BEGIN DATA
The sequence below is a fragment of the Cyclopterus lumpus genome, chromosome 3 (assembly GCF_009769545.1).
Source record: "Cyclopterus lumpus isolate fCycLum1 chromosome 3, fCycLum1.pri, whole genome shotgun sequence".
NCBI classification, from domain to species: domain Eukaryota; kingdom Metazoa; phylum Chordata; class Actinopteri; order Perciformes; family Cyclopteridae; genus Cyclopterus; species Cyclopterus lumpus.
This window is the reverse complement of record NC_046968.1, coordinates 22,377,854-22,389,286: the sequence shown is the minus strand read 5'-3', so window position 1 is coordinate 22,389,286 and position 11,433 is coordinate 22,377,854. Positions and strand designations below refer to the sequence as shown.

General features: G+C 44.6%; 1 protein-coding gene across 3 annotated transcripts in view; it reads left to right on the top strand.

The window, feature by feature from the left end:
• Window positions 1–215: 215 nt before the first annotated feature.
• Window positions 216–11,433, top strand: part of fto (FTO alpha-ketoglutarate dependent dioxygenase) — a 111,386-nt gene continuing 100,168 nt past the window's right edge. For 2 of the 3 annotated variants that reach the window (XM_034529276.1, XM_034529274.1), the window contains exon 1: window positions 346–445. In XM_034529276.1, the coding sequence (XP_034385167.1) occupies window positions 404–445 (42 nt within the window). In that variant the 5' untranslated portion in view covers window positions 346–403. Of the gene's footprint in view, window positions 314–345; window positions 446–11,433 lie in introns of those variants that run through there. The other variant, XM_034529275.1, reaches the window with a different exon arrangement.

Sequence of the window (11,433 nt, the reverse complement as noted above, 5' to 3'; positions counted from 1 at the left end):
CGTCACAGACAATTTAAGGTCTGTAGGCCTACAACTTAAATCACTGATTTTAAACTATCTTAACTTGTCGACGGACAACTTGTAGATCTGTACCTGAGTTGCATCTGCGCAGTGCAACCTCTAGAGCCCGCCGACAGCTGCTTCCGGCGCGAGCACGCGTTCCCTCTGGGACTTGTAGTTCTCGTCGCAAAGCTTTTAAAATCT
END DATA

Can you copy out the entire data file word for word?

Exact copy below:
The sequence below is a fragment of the Cyclopterus lumpus genome, chromosome 3 (assembly GCF_009769545.1).
Source record: "Cyclopterus lumpus isolate fCycLum1 chromosome 3, fCycLum1.pri, whole genome shotgun sequence".
NCBI classification, from domain to species: domain Eukaryota; kingdom Metazoa; phylum Chordata; class Actinopteri; order Perciformes; family Cyclopteridae; genus Cyclopterus; species Cyclopterus lumpus.
This window is the reverse complement of record NC_046968.1, coordinates 22,377,854-22,389,286: the sequence shown is the minus strand read 5'-3', so window position 1 is coordinate 22,389,286 and position 11,433 is coordinate 22,377,854. Positions and strand designations below refer to the sequence as shown.

General features: G+C 44.6%; 1 protein-coding gene across 3 annotated transcripts in view; it reads left to right on the top strand.

The window, feature by feature from the left end:
• Window positions 1–215: 215 nt before the first annotated feature.
• Window positions 216–11,433, top strand: part of fto (FTO alpha-ketoglutarate dependent dioxygenase) — a 111,386-nt gene continuing 100,168 nt past the window's right edge. For 2 of the 3 annotated variants that reach the window (XM_034529276.1, XM_034529274.1), the window contains exon 1: window positions 346–445. In XM_034529276.1, the coding sequence (XP_034385167.1) occupies window positions 404–445 (42 nt within the window). In that variant the 5' untranslated portion in view covers window positions 346–403. Of the gene's footprint in view, window positions 314–345; window positions 446–11,433 lie in introns of those variants that run through there. The other variant, XM_034529275.1, reaches the window with a different exon arrangement.

Sequence of the window (11,433 nt, the reverse complement as noted above, 5' to 3'; positions counted from 1 at the left end):
CGTCACAGACAATTTAAGGTCTGTAGGCCTACAACTTAAATCACTGATTTTAAACTATCTTAACTTGTCGACGGACAACTTGTAGATCTGTACCTGAGTTGCATCTGCGCAGTGCAACCTCTAGAGCCCGCCGACAGCTGCTTCCGGCGCGAGCACGCGTTCCCTCTGGGACTTGTAGTTCTCGTCGCAAAGCTTTTAAAATCT